Panasonic wants you to wear Li-Ion batteries. The ones that explode
Claims bendy battery won't burn, is ideal for credit-card-sized gadgets
Panasonic says it's built a bendy Lithium-Ion battery safe enough to be built into “Card devices, devices attached to the human body, smart clothing [and] wristband wearable devices.”
The Japanese company may not have picked the best month in which to launch the device, given the spontaneous combustion of numerous Galaxy Note 7 phablets and reports of Li-Ion-powered smartphones causing fires on planes.
Panasonic says it's got those problems licked because its new “Flexible Lithium-ion Battery” - the marketing department has some work to do - “uses newly-developed laminated outer body and internal structure that make it difficult to cause leakage and abnormal heating during repeated bending and twisting.”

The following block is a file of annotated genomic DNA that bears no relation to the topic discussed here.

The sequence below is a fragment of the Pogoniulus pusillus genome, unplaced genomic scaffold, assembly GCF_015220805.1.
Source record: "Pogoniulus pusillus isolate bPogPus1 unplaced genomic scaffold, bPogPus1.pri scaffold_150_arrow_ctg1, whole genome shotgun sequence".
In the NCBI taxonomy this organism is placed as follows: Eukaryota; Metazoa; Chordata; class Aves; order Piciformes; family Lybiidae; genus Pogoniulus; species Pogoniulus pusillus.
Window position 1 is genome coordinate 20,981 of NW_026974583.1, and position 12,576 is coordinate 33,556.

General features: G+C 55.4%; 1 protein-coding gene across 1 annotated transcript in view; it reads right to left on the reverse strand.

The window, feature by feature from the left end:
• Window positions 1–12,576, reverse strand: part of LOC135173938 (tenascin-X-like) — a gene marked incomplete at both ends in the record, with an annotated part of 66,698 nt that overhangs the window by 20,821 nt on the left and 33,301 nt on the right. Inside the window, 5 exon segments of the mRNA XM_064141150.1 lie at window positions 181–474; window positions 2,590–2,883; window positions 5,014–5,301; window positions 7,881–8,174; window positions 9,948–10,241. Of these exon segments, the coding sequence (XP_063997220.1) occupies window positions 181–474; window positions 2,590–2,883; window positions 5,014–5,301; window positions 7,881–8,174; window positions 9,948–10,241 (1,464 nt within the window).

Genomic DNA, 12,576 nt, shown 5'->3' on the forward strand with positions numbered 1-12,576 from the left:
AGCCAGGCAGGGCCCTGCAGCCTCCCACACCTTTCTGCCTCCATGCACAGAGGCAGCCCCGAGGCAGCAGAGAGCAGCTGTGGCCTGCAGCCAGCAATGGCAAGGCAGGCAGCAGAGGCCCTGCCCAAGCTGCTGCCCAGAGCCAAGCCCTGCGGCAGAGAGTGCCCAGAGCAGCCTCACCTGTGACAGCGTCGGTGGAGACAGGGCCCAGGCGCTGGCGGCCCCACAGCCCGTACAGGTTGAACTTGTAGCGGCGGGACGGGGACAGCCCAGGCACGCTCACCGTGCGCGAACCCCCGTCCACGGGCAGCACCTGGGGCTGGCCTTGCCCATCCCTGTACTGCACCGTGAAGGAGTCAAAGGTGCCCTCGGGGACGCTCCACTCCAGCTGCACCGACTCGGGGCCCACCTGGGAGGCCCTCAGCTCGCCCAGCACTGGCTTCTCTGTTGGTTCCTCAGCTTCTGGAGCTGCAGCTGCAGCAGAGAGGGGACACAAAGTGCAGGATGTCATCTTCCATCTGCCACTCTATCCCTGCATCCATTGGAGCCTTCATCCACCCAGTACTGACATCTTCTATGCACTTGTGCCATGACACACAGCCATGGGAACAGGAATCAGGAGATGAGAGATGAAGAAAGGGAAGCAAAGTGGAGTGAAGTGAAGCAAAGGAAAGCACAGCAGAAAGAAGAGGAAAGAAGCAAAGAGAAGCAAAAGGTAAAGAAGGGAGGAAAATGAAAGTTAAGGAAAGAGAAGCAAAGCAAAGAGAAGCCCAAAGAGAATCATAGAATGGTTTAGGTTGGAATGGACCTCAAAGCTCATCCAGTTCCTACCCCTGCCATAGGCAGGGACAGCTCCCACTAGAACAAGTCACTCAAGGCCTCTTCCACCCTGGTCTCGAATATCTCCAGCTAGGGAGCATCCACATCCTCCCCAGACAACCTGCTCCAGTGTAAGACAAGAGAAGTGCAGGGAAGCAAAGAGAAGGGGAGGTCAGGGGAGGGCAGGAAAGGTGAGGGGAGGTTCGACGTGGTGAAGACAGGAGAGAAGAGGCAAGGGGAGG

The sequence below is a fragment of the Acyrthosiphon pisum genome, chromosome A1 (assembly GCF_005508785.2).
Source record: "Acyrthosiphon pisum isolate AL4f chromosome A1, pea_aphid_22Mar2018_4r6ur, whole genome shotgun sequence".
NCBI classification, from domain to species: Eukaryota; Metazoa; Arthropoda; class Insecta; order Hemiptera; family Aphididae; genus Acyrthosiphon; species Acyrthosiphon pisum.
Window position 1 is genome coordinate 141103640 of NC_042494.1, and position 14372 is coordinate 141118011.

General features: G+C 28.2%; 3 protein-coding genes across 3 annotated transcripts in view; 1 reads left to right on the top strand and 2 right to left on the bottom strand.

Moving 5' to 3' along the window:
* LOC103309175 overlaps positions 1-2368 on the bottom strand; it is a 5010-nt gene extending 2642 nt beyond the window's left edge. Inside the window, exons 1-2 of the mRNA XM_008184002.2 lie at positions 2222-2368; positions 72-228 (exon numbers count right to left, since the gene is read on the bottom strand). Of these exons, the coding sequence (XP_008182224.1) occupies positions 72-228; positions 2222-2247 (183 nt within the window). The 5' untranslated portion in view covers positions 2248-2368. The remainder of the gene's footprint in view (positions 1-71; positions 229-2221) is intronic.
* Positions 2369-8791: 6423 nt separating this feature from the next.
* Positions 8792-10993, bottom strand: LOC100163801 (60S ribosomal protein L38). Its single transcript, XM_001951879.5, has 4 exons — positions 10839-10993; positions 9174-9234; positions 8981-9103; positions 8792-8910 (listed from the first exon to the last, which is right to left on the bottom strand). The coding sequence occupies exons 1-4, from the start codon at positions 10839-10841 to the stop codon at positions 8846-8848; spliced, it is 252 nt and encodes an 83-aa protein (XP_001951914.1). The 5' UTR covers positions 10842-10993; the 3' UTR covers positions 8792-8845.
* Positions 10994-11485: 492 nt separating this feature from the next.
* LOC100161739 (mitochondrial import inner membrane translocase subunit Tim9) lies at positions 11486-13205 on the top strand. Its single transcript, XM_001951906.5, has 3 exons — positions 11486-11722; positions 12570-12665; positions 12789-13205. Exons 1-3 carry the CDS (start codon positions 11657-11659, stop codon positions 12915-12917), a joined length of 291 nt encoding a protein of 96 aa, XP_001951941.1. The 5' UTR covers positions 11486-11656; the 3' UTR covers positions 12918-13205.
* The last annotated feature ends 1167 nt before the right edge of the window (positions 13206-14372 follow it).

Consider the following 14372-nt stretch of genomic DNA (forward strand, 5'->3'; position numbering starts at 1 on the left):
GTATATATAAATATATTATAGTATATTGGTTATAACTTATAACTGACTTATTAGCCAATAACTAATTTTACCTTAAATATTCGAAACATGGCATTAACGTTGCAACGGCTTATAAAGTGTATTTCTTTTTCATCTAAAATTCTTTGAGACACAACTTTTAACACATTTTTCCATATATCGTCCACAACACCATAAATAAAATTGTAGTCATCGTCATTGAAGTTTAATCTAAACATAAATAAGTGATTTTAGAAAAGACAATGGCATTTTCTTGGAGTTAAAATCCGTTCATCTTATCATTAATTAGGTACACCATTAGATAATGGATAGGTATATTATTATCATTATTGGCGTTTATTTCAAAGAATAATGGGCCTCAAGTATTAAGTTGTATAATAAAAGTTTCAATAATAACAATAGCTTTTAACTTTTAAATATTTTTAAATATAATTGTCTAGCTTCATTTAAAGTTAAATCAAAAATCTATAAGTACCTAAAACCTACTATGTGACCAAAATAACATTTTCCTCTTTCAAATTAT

Apparently there's a “newly developed laminated outer layer and newly developed internal structure” that together make it both safe to use and capable of retaining 99 per cent of its initial capacity even after “1,000 bends with a radius of 25mm, or after twisted 1,000 times with an angle ±25°/100mm”.
Construction cutaway of Panasonic's Flexible Lithium-ion Battery
Panasonic's description of how the battery survives all that flexing and gyration is understandably sketchy, because it doubtless doesn't want to give away the secrets of how it makes Li-Ion batteries survive conditions that make rivals go up in flames. Literally.
Credit-card sized gadgets are the most-mentioned application in Panasonic's announcement. It says kit in that form factor is held back by batteries losing capacity, something its bendy efforts have beaten.
Which could mean a revival for the Franklin Rex, the late-1990s personal digital assistants crammed into a PCMCIA Card*.
Panasonic says it's about to start making samples gadget-makers can put to work, in three configurations. ®
|Size||28.5mm x 39.0mm||35.0mm x 55.0mm||40.0mm x 65.0mm|
|Weight||Approx 0.7g||Approx 1.4g||Approx 1.9g|
*While we're remembering PCMCIA cards, let's remember the acronym describing the venerable peripherals-for-laptops standards was often satirised as “People Can't Memorise Computer Industry Acronyms.”